• Yes, surely its better to let the bed air by leaving the covers back during the day? It needs that time to dry out.  It is also beneficial for keeping down things like dust mites, because they don’t like sunlight. 

          I only have a duvet and pillows anyway. Trying to make a bed is no achievement unless you’ve got a load of useless decor on there – in which case, cut the decor and find an useful daily task instead. Like cleaning your sink…

  • Erin

    Hmmm….I have two youngish kids, and once I leave my master bed/bath area around 8 a.m., I rarely go in there again until it’s time to fall into bed. Rinse, repeat. So for me, I’d rather spend my two minutes neatening up one of the main living areas. Maybe as my kids get older I’ll spend more time in my own bedroom, but right now I’m hardly there, so making the bed is not a priority. I’d make it at 7:30, and then the next time I’d see it would be 10:30 when I’d be climbing in!

  • Ella

    Weird I would never think of not making my bed! The idea of getting into an unmade bed to go to sleep at night just seems weird to me as though my night before is unfinished. I am very neat but my house is not painfully so. Everything has a place and before I go to bed I tidy and in the morning I make beds and tidy a bit more but during the day I don’t get bent out of shape when stuff is hanging around. A messy house makes me stressed. I grew up with a lot of siblings and my poor parents could barely keep ahead of us to keep the house clean so my house was quite messy all the time. Nothing was ever where  it should be and things often got lost. We had chores but it didn’t take long for the carpet to get messy, dishes to get piled in the sink and wet towels to accumulate in the bathroom! It drove me nuts. I wonder if some of us are born with a gene that makes us less tolerant of messiness. 

    • Kate

      A friend once said to me – Kate, I am impressed you can drive with such a dirty windshield! Dirty it was and truth be told, the dirt didn’t bother me.  I am not by nature a tidy person and am able put up with lots of mess. But since reading the Happiness Project, I have made more of an effort to keep my work and living space cleaner, tidier – and true, it does help me feel more happy.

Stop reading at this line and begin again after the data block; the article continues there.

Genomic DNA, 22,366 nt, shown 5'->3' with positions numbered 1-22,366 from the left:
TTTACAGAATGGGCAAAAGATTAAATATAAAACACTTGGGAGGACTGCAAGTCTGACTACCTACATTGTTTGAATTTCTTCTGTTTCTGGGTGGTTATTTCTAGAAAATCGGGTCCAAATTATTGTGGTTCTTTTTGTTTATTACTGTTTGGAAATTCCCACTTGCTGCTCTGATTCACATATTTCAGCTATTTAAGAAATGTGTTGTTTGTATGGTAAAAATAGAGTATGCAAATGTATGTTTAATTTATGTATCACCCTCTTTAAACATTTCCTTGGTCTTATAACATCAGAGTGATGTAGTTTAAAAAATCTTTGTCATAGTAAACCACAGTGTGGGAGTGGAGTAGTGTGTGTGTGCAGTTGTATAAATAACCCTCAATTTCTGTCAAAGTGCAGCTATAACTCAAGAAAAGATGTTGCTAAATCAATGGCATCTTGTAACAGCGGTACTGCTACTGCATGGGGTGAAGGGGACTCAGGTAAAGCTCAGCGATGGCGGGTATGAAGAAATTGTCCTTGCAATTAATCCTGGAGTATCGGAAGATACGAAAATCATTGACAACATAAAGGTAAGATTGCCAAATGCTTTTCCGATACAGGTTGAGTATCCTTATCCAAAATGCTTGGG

• Ella

        It’s funny you say that because I recently decided to stop cleaning my son’s study. I figured 1) He did not seem to mind it dirty 2) It was a never ending task… Funny thing he got fed up and cleaned it himself and here I thought he had a really high tolerance for mess. Turns out he just liked it when I cleaned!

  • This has continuously been on my Monday “fresh start” to do list, and I usually never end up doing it…but the few times I have, it’s completely changed the way my day started! 

  • This is an example of pleasure, that leaves us feeling accomplished when we are done with it. I talked about the differences between Joy and Pleasure on my recent blog post at You were part of my inspiration to create a blog so thank you, I listed your site on my page. God bless. 🙂

  • Angela

    This makes a lot of sense. For the past ten years I’ve used the state of my bed as a barometer for my mood. If the bed is made and has all it’s pillows, I am relatively “okay,” if the sheets are rumpled or even barely covering the mattress, not so much.